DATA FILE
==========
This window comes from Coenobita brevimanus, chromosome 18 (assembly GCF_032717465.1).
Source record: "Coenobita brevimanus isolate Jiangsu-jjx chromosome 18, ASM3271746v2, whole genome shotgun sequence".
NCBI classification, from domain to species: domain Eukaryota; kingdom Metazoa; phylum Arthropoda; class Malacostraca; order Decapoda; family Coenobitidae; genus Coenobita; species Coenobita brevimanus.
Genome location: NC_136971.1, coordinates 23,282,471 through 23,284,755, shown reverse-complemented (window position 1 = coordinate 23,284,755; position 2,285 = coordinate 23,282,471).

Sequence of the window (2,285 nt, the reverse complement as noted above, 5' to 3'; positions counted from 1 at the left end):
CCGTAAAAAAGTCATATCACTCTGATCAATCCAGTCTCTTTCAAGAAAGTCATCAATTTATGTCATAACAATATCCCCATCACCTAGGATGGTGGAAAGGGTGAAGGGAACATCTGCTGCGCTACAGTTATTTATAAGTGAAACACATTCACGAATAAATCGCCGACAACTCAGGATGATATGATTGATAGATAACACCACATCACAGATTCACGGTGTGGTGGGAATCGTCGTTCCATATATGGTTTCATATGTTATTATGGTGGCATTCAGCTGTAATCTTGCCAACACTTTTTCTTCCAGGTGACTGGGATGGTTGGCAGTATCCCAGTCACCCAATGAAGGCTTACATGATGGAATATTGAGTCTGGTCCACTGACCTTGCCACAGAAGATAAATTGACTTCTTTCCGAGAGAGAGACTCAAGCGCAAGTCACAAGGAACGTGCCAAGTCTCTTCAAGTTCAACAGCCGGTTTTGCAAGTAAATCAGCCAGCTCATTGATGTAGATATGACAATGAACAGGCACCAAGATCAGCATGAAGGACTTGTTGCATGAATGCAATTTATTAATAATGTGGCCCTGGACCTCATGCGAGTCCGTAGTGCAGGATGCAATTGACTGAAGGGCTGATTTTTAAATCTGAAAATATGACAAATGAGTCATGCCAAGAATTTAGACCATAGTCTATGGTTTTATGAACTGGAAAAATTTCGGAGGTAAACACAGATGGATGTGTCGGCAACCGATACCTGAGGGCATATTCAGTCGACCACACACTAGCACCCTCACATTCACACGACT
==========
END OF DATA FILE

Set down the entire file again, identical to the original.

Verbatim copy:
This window comes from Coenobita brevimanus, chromosome 18 (assembly GCF_032717465.1).
Source record: "Coenobita brevimanus isolate Jiangsu-jjx chromosome 18, ASM3271746v2, whole genome shotgun sequence".
NCBI classification, from domain to species: domain Eukaryota; kingdom Metazoa; phylum Arthropoda; class Malacostraca; order Decapoda; family Coenobitidae; genus Coenobita; species Coenobita brevimanus.
Genome location: NC_136971.1, coordinates 23,282,471 through 23,284,755, shown reverse-complemented (window position 1 = coordinate 23,284,755; position 2,285 = coordinate 23,282,471).

Sequence of the window (2,285 nt, the reverse complement as noted above, 5' to 3'; positions counted from 1 at the left end):
CCGTAAAAAAGTCATATCACTCTGATCAATCCAGTCTCTTTCAAGAAAGTCATCAATTTATGTCATAACAATATCCCCATCACCTAGGATGGTGGAAAGGGTGAAGGGAACATCTGCTGCGCTACAGTTATTTATAAGTGAAACACATTCACGAATAAATCGCCGACAACTCAGGATGATATGATTGATAGATAACACCACATCACAGATTCACGGTGTGGTGGGAATCGTCGTTCCATATATGGTTTCATATGTTATTATGGTGGCATTCAGCTGTAATCTTGCCAACACTTTTTCTTCCAGGTGACTGGGATGGTTGGCAGTATCCCAGTCACCCAATGAAGGCTTACATGATGGAATATTGAGTCTGGTCCACTGACCTTGCCACAGAAGATAAATTGACTTCTTTCCGAGAGAGAGACTCAAGCGCAAGTCACAAGGAACGTGCCAAGTCTCTTCAAGTTCAACAGCCGGTTTTGCAAGTAAATCAGCCAGCTCATTGATGTAGATATGACAATGAACAGGCACCAAGATCAGCATGAAGGACTTGTTGCATGAATGCAATTTATTAATAATGTGGCCCTGGACCTCATGCGAGTCCGTAGTGCAGGATGCAATTGACTGAAGGGCTGATTTTTAAATCTGAAAATATGACAAATGAGTCATGCCAAGAATTTAGACCATAGTCTATGGTTTTATGAACTGGAAAAATTTCGGAGGTAAACACAGATGGATGTGTCGGCAACCGATACCTGAGGGCATATTCAGTCGACCACACACTAGCACCCTCACATTCACACGACT